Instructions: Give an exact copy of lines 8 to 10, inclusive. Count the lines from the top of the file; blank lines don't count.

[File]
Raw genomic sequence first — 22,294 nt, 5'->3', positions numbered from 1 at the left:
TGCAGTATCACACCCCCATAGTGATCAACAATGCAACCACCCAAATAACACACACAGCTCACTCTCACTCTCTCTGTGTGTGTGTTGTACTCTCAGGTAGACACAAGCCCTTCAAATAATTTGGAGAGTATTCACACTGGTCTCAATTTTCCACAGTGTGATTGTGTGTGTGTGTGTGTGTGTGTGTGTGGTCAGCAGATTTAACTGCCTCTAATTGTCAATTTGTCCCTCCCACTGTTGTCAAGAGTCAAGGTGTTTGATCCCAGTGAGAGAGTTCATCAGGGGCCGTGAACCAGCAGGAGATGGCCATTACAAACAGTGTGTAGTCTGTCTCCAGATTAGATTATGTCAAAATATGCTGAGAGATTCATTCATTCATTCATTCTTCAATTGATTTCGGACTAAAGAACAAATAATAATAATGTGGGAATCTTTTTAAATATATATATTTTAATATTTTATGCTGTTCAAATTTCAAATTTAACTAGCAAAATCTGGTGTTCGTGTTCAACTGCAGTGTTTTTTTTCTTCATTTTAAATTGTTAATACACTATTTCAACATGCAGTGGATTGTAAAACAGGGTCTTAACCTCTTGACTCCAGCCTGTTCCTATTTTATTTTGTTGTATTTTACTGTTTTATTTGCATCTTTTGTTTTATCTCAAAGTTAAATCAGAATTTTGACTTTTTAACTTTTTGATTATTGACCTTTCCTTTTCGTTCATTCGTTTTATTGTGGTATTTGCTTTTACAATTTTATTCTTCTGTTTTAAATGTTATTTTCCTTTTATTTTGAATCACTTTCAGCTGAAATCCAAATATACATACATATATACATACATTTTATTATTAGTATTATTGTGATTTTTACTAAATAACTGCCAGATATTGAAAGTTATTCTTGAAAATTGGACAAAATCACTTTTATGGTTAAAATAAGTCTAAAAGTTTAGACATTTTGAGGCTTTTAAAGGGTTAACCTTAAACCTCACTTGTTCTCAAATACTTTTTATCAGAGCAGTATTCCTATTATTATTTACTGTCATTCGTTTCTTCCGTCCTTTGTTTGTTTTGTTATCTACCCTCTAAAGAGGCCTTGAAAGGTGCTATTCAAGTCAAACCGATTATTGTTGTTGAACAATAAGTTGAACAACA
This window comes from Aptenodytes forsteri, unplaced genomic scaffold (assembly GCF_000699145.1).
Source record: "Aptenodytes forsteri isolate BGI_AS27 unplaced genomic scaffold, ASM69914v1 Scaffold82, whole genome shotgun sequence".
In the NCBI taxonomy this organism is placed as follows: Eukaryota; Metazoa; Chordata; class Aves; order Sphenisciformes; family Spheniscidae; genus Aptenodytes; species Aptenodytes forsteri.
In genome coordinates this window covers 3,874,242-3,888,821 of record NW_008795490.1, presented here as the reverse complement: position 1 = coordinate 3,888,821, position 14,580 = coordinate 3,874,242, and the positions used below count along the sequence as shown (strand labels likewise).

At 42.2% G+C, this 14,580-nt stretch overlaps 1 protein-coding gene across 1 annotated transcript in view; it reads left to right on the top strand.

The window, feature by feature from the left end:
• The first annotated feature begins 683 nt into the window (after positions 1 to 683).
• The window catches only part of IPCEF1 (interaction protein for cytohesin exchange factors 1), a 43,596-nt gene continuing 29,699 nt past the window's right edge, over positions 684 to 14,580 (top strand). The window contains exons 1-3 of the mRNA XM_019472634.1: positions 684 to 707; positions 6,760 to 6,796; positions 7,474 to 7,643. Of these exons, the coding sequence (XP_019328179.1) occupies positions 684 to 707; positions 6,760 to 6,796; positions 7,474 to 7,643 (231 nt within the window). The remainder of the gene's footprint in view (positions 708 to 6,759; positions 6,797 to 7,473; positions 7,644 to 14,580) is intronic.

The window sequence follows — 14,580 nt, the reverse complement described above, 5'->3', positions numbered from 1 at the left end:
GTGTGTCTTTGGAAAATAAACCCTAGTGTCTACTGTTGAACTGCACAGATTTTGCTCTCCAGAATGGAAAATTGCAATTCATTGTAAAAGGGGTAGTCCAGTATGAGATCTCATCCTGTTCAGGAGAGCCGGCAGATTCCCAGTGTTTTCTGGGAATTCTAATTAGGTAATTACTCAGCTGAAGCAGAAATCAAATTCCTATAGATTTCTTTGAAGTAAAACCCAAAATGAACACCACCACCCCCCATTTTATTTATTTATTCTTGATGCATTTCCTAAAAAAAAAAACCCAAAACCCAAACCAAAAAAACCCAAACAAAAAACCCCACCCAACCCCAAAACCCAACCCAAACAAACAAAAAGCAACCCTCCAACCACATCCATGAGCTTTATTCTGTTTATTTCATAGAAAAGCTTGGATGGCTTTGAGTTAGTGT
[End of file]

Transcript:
The window, feature by feature from the left end:
• The first annotated feature begins 683 nt into the window (after positions 1 to 683).
• The window catches only part of IPCEF1 (interaction protein for cytohesin exchange factors 1), a 43,596-nt gene continuing 29,699 nt past the window's right edge, over positions 684 to 14,580 (top strand). The window contains exons 1-3 of the mRNA XM_019472634.1: positions 684 to 707; positions 6,760 to 6,796; positions 7,474 to 7,643. Of these exons, the coding sequence (XP_019328179.1) occupies positions 684 to 707; positions 6,760 to 6,796; positions 7,474 to 7,643 (231 nt within the window). The remainder of the gene's footprint in view (positions 708 to 6,759; positions 6,797 to 7,473; positions 7,644 to 14,580) is intronic.